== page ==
Boystown orphanage boysFifty years ago Boys Town was founded by the Revd. K. Riebs, at that time Chaplain to the English congregation at Christ Church, with the objective of rescuing abandoned boys from the streets of Rio de Janeiro and giving them a home and education to prepare them for life and avoid them falling into a life of crime. A site was obtained in the mountains in Araras, near Petropolis, away from the pollution and temptations of the city, where 68, or more, boys would live and go to school, and an Orphanage was established.

A school was started in Araras, by the Anglican Episcopal Church of Brasil, which continues to function very well today, and where all these 68 boys were able to study.

Therefore, many people are rightly asking, why Boys Town only has 14 boys resident today, despite the fact that the school is functioning very well.

I first came to know Boys Town in 1975 when it was very ably run internally by Edgar and Amy Nichols, a SAMS missionary couple with help from Revd. John Saunders and his wife Judith. A Board of Directors from the Brazilian Anglican Episcopal Church took care of the financial and business administration from the Diocese of Rio de Janeiro. I became a member of this Board of Directors shortly after that time and have remained on the Board ever since.

In 1975 we had about 67 boys occupying the older buildings and also enjoying newer buildings which had just been completed. After Edgar Nichols died suddenly, the Board of Directors was faced with the problem of finding someone to continue as internal administrator. Several people tried for short periods and much of that time involved the then treasurer, Mrs. Irene Steinberg, and myself on occasion, spending time at the Home caring for the everyday needs of the boys. Finally we found a couple who were able to live there and take over the internal administration, which they did for some 20 years, until retiring a few years ago. Since then the Board has continued with the work employing various internal administrators, but many things have changed.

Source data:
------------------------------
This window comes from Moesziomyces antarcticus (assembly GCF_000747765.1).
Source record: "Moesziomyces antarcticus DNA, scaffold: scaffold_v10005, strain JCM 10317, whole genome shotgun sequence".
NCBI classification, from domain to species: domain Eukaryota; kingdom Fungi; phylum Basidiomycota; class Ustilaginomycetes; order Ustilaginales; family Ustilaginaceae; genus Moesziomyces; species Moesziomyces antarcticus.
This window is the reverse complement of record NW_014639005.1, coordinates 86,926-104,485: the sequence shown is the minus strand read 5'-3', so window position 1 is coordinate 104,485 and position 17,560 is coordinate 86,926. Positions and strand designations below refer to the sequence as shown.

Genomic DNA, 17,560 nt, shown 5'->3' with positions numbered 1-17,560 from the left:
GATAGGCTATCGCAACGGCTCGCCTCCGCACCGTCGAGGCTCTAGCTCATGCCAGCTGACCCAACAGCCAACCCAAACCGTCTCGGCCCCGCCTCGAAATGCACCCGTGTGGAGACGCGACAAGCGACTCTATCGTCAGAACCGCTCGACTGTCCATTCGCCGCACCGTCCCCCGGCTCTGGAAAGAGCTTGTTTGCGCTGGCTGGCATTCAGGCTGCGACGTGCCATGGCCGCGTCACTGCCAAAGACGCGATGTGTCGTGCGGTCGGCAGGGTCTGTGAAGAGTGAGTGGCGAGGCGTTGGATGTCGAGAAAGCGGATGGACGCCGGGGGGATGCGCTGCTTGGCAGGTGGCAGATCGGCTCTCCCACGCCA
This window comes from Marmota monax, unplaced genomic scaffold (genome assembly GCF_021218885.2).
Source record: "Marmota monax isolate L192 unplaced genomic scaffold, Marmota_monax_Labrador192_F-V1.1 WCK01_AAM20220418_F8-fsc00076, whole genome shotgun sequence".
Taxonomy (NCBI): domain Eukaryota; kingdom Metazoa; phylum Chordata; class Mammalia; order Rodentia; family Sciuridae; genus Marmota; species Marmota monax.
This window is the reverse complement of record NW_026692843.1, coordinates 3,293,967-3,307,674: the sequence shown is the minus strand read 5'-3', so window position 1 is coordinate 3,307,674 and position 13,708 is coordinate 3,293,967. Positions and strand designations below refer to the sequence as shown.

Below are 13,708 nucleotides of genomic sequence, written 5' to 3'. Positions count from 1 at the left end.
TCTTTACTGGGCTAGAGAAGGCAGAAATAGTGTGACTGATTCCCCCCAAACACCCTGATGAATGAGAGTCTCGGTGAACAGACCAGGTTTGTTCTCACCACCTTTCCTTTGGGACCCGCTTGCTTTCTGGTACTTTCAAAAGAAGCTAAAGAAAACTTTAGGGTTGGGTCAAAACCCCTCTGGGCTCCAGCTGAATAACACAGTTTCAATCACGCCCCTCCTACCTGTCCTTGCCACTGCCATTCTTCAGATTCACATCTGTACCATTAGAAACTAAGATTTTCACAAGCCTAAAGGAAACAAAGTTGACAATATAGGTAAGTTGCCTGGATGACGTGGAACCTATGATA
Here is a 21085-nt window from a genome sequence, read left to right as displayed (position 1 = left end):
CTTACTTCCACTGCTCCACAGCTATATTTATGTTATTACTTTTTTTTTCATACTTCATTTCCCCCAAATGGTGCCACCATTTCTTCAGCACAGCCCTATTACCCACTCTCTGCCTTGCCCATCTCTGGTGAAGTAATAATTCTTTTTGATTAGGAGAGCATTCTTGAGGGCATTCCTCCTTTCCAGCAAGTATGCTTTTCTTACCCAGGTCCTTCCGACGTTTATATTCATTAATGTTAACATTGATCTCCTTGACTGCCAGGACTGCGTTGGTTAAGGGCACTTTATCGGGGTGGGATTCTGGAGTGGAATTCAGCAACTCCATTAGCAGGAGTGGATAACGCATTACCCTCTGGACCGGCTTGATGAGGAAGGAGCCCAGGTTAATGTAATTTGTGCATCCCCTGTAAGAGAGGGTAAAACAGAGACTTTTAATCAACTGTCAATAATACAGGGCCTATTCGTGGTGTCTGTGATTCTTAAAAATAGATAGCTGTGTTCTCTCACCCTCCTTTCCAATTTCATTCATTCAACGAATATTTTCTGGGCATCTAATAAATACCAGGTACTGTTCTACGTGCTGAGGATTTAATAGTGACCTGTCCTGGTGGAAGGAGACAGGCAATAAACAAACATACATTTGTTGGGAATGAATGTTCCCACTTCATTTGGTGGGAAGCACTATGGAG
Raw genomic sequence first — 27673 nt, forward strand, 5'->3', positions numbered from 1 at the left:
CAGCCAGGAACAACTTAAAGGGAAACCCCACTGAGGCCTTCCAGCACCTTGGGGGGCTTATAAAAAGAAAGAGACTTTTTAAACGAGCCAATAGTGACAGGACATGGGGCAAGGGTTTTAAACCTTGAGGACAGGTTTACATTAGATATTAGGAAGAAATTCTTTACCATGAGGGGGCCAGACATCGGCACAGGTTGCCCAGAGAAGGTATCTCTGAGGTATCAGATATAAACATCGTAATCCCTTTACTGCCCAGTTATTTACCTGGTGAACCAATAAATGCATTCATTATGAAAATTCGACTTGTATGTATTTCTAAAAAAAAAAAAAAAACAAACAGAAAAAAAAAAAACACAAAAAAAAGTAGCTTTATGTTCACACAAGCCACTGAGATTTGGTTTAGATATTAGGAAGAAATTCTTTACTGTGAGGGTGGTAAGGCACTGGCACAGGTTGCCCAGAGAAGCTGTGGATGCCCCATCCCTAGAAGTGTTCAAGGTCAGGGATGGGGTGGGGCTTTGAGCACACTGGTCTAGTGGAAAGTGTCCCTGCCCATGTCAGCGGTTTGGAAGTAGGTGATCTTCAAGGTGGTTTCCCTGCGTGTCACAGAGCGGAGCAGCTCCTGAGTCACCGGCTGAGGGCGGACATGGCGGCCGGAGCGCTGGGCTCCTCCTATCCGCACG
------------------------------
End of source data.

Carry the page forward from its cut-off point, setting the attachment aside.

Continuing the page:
In 1990 a Federal Law was passed bringing in the “Estatuto da Criança e do Adolescente” known as ECA. All child care institutions are governed by this Statute, which although well intentioned often defeats the purpose, making it impossible for an NGO to comply with all the rules and regulations governing child care. The cost of caring for each child has been more than trebled for us because of the exigencies of these laws which include the necessity of employing professional staff, such as psychologist, nutritionist and social worker, as well as the normal people needed to care for a large “family”, 24 hours, 7 days a week but who, by law, can only work for so many hours at a time!

Officially the word – orphanage – no longer exists! It is now a “Shelter” and a child may only be “kept” there for a limited time with every attempt being made to return the child to family or find a substitute family (adoption). This in itself is good, but often to return a child to his family requires a great deal of work with that family, sometimes helping the family to larger and better accommodation, treatment for parents with problems (alcohol and drug abuse), providing a “cesta basica”, finding employment for them as well as making sure that the child is adequately cared for, not left on the street to his own devices, while his parents are working. This last is part of our new objective to provide this help to boys and their families, we are working towards a program of Day Care, where children can come to Boys Town in the morning or afternoon when they are not at regular school, enjoy a good meal, and receive help from qualified teachers in their studies as well as extracurricular activities.

At this moment we only have 14 boys living at Boys Town, but on the premises we have a lively pre-school program, are developing a crèche as well as the Day Care. We hope to have at least 40 children benefitting from these new outreaches by the beginning of next year.

A final point, owing to limitations of judicial areas we are no longer able to receive boys from any other municipal area but Petropolis, which includes Araras, therefore the original objective of Rev. Riebs of rescuing boys from Rio is no longer possible, in fact we had a year long fight over one little boy who was very happy with us, but was not allowed to stay because he came from another municipality! So that is why we are having to change our objectives, but we hope to continue to rescue children, and their whole families, with the help of our faithful supporters during all these years.

Noreen Smith.